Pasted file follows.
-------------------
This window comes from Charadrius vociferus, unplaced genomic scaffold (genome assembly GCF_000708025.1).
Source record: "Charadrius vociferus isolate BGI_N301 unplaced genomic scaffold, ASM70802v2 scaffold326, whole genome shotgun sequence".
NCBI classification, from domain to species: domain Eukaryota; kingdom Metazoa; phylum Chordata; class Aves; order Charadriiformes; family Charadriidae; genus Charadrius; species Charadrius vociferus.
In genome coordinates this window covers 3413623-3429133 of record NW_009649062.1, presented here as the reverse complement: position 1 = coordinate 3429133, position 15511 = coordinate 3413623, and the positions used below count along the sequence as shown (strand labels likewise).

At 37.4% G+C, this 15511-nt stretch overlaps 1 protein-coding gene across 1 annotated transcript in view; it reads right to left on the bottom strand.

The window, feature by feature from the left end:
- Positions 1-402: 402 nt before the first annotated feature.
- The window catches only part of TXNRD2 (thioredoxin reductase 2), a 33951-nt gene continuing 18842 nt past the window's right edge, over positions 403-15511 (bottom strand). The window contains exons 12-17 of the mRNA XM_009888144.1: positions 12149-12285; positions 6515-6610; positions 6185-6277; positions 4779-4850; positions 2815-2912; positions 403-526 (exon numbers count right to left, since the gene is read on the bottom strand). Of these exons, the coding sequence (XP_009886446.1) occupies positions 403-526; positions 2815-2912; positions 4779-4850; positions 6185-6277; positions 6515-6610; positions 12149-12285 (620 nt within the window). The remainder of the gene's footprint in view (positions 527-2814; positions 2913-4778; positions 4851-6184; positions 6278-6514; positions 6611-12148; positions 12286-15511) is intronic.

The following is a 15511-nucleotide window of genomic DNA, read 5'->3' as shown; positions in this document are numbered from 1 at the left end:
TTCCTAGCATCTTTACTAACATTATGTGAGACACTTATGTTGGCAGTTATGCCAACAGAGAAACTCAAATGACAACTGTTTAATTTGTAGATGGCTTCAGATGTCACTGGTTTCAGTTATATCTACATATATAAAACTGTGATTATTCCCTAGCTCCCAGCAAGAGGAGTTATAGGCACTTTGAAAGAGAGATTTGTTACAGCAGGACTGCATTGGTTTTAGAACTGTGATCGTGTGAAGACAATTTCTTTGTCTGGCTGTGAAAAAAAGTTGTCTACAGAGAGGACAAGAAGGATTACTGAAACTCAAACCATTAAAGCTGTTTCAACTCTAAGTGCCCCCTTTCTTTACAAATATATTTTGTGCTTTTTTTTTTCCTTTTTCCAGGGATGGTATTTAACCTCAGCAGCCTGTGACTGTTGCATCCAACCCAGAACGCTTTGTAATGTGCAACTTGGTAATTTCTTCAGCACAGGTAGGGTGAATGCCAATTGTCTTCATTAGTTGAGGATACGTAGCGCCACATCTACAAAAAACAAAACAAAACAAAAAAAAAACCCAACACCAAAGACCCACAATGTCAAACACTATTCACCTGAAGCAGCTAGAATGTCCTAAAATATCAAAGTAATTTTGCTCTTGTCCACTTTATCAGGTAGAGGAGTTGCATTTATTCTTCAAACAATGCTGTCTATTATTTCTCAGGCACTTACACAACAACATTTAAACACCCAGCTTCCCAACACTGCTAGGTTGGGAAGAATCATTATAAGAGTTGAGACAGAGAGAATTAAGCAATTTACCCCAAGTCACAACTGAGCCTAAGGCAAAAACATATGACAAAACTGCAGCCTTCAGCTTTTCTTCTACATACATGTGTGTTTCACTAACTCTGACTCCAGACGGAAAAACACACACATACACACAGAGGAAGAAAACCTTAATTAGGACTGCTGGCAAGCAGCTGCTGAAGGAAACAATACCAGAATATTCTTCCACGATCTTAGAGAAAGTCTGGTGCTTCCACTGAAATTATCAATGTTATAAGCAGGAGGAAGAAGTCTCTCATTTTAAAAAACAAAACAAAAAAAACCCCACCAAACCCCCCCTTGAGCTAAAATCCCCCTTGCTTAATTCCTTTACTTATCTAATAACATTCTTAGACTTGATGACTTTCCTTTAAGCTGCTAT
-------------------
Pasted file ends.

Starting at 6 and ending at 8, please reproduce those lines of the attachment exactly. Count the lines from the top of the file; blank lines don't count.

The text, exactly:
The window, feature by feature from the left end:
- Positions 1-402: 402 nt before the first annotated feature.
- The window catches only part of TXNRD2 (thioredoxin reductase 2), a 33951-nt gene continuing 18842 nt past the window's right edge, over positions 403-15511 (bottom strand). The window contains exons 12-17 of the mRNA XM_009888144.1: positions 12149-12285; positions 6515-6610; positions 6185-6277; positions 4779-4850; positions 2815-2912; positions 403-526 (exon numbers count right to left, since the gene is read on the bottom strand). Of these exons, the coding sequence (XP_009886446.1) occupies positions 403-526; positions 2815-2912; positions 4779-4850; positions 6185-6277; positions 6515-6610; positions 12149-12285 (620 nt within the window). The remainder of the gene's footprint in view (positions 527-2814; positions 2913-4778; positions 4851-6184; positions 6278-6514; positions 6611-12148; positions 12286-15511) is intronic.